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Corruption and the Effects of Economic Freedom

Pieroni, Luca and d'Agostino, Giorgio (2009): Corruption and the Effects of Economic Freedom.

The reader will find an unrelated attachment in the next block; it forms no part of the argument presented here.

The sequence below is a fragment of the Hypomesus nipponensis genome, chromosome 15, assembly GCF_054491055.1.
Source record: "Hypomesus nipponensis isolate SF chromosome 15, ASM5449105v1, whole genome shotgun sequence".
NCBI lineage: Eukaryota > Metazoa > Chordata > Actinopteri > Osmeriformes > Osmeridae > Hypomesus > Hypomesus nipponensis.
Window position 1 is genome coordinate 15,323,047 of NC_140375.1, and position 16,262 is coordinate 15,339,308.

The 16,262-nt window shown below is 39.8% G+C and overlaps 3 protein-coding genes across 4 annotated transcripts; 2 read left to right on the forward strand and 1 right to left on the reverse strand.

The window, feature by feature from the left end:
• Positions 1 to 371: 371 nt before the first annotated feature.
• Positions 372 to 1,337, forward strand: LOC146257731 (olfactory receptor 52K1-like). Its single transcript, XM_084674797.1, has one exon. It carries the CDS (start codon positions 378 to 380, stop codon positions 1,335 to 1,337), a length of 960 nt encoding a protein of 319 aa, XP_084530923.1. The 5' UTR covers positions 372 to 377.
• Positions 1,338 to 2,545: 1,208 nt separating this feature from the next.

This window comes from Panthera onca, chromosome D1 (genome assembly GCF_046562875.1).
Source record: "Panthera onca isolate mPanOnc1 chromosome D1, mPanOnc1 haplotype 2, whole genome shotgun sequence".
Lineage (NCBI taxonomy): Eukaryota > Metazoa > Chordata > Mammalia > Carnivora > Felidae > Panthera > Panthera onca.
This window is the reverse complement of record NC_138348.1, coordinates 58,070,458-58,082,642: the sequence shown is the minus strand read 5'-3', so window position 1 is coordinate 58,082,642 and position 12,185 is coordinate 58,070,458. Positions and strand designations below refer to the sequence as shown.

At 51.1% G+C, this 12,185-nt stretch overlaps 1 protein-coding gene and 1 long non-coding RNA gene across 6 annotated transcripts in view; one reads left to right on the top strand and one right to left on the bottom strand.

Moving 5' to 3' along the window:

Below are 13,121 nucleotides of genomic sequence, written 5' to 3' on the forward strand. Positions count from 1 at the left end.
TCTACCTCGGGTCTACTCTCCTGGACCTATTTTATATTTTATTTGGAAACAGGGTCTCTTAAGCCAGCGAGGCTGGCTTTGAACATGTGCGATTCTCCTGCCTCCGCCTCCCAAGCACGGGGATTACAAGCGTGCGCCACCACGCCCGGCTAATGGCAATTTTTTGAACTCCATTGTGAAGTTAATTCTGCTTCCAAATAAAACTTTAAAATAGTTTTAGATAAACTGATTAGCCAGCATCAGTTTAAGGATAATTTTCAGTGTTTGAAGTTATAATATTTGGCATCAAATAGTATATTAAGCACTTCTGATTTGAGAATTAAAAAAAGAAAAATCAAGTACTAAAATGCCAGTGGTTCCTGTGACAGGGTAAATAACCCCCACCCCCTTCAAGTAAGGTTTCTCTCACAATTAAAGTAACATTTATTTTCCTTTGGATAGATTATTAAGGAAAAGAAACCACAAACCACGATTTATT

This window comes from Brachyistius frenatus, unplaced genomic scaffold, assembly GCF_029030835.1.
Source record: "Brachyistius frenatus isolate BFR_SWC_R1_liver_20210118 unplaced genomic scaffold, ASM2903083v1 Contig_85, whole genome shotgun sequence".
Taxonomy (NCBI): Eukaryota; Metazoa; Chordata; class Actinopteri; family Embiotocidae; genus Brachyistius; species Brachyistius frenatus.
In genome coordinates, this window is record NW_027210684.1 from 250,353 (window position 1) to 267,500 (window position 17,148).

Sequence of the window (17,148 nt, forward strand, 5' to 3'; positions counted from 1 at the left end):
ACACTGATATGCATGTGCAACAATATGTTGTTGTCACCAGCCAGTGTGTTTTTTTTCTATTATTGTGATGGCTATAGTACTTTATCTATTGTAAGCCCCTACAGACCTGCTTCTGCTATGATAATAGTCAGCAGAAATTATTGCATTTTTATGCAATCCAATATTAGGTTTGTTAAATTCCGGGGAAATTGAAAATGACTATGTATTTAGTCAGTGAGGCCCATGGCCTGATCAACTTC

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The predictions that economic freedom is beneficial in reducing corruption have not been found to be universally robust in empirical studies. The present work reviews this relationship by using firms’ data in a cross-country survey and argues that approaches using aggregated data have not been able to explain it appropriately. Our purpose is, first to model cross-country variations of the micro-founded economic freedom-corruption relationship using multilevel models. Additionally, we analyze this relationship by disentangling the determinants for several components of economic freedom because not all areas affect corruption equally. The results show that the extent of the macro-effects on the measures of (micro)economic freedom for corruption, identified by the degree of economic and institutional development of a country, can explain why a lack of competition policies and government regulations may yield more corruption. Our conjectures are confirmed by estimations for Africa and transition economy subsamples.

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